Until 1934 the structure of Belgian banking remained intact. Financial institutions had succeeded in surviving the crisis without outside help. But at the beginning of 1934 a panic caused by a sharpening of the crisis led to the withdrawal of deposits. The Belgian Socialist Workers' Bank, whose importance was secondary and whose situation was intrinsically unsound, got into difficulties, as did the socialist coöperative societies. To prevent the panic from spreading, the government decided to come to the assistance of the bank by a loan to the coöperatives. Repayment was to be made later by the coöperative societies out of their profits. But a strong reaction in public opinion prevented the bank from being saved, and the socialist coöperative societies received limited credits, subject to strict guarantees. In the summer of 1934 a new wave of uneasiness led the de Broqueville government to create a system of credit expansion. Two thousand millions in obligations were to help the National Society of Credit for Industry. As a matter of fact this expansion of credit did not occur, but the worst had been avoided. In November the Boerenbond and the Flemish Catholic coöperative societies needed government help.
At the beginning of 1935 wholesale withdrawals of capital were resumed on a still larger scale. The pressure of deflation was weighing more and more heavily on the country. Immediately the new Van Zeeland government took steps to avoid a banking moratorium. It declared that if necessary it would go so far as to guarantee bank deposits. But the new trend in economic policy induced huge returns of capital, thereby obviating the necessity for a decision of this kind.
In order so far as possible to avoid the recurrence of such difficulties, the Van Zeeland government is planning important reforms. To facilitate the expansion of credit, an Institute for Rediscount and Guarantee will enable the banks to undertake a more bold credit policy and to grant direct discount to producers without any other effective protection. The government also intends to develop the market for short-term private bills, following the British model. As an essential reform, the government intends to set up a control of banks. Its view is that the separation of deposit banks and business banks, decreed by the de Broqueville government on August 22, 1934, is not sufficient to prevent future mistakes.
Before joining the present government, the Socialist Party had adopted as their program the so-called "De Man Plan," the author of which is at present Minister of Public Works and Relief. This program, inspired by doctrinaire considerations, demanded the control of credit and the nationalization of the banks. In agreeing to coöperate with the government, the Socialists temporarily abandoned certain of their demands. The ministerial statement does not include state participation in the capital of the banks, as demanded by M. De Man. For the moment, the Socialists are satisfied with regulation of the banks and control of credit by the National Bank or some other organization. They thus have evinced a spirit of coöperation at a time when it was imperative that all agree on a minimum program.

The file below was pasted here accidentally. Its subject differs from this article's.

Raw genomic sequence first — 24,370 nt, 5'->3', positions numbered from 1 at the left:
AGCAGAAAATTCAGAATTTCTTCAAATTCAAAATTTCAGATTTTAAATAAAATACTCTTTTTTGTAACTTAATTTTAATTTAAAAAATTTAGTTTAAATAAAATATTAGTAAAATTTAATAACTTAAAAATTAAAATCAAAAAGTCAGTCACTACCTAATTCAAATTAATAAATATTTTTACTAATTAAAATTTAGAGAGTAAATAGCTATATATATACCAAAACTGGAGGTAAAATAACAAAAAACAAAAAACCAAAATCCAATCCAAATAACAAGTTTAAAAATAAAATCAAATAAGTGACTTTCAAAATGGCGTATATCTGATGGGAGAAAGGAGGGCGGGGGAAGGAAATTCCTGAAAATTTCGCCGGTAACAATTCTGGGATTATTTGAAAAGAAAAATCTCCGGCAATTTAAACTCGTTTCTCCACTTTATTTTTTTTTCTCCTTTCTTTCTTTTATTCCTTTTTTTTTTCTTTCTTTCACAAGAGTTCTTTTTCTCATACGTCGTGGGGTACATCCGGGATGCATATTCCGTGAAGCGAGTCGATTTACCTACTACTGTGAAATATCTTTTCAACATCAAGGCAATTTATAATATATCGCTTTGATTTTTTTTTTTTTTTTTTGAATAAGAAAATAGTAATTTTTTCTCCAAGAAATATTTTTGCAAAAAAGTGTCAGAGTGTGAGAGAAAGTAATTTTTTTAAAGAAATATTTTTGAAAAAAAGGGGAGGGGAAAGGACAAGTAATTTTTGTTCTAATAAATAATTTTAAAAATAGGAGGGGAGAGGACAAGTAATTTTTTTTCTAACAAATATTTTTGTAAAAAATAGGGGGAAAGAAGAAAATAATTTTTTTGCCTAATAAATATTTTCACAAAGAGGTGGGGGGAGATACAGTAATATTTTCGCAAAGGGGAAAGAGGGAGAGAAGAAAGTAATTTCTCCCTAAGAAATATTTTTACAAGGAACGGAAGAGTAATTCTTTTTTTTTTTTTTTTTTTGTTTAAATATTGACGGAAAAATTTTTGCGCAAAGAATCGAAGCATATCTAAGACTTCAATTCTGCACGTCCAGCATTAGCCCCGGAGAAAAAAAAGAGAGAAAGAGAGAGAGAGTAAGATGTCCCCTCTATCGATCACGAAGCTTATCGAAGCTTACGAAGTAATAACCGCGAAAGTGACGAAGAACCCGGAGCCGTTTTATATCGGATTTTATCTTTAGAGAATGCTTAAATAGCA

Although the banking system of the United States is hardly comparable to that of Belgium, it would seem that under President Roosevelt intervention by the state has proceeded further in America than in Belgium. Long since regulated by legal statute, the American banks must comply more and more with Federal instructions, so far as the expansion of credit is concerned. They are compelled to accept large quantities of government securities, which makes their solidity and liquidity dependent on the Administration's financial policy. As a result of the governmental guarantee of deposits, their solvency also depends upon the state. The banking clean-up of April 1933 was conducted according to the classical rules; but it appears that since then nationalization of the banks has been pushed further ahead.
VII. COMPARISONS WITH AMERICA: THE STATE AND PROFESSIONAL ORGANIZATIONS
Without going so far as the American law of June 13, 1933, which instructed each profession to draw up a code of fair competition designed to safeguard the interests of employers, employees, and consumers, Belgian legislation is nevertheless moving in that direction. On January 13, 1935, the Theunis government permitted the institution of economic regulations governing production and distribution. Addressing the Minister of Economic Affairs, it directed: "Any group of producers or distributors may request that there be extended to all other producers or distributors belonging to the same branch of industry or commerce, a voluntary agreement regulating production, distribution, sale, exportation, or importation." In order to forestall sudden decisions which might favor particular interests, a precise form of procedure is provided. This Belgian law, therefore, is not so comprehensive as the American or Italian legislation in the same field.
The new government intends to proceed further in this direction. It proposes to create organizations of an intermediary nature, professional groups, which shall themselves fulfil the economic functions of which they are capable, without state intervention. At present it is difficult to foresee to what extent these projects will be realized.
It will be seen that very probably the new policy of the Belgian Government is to be a policy of controlled economy, particularly in view of the personal ideas of Premier Van Zeeland and the Minister of Public Works. Their doctrines will differ. The one, a Catholic, will be inspired by the teaching of the Encyclical Quadragesimo Anno; the other, a Socialist, is a partisan of a more advanced form of nationalization. But both agree as to the immediate necessity for state intervention in the economics of the country. It is hard to say to what extent a program of controlled economy can be put into practice in Belgium. Public opinion is in the main definitely hostile to it. As for the manner and methods of intervention, these will depart considerably from those employed in the United States, due principally to the fact that the conditions of application are different.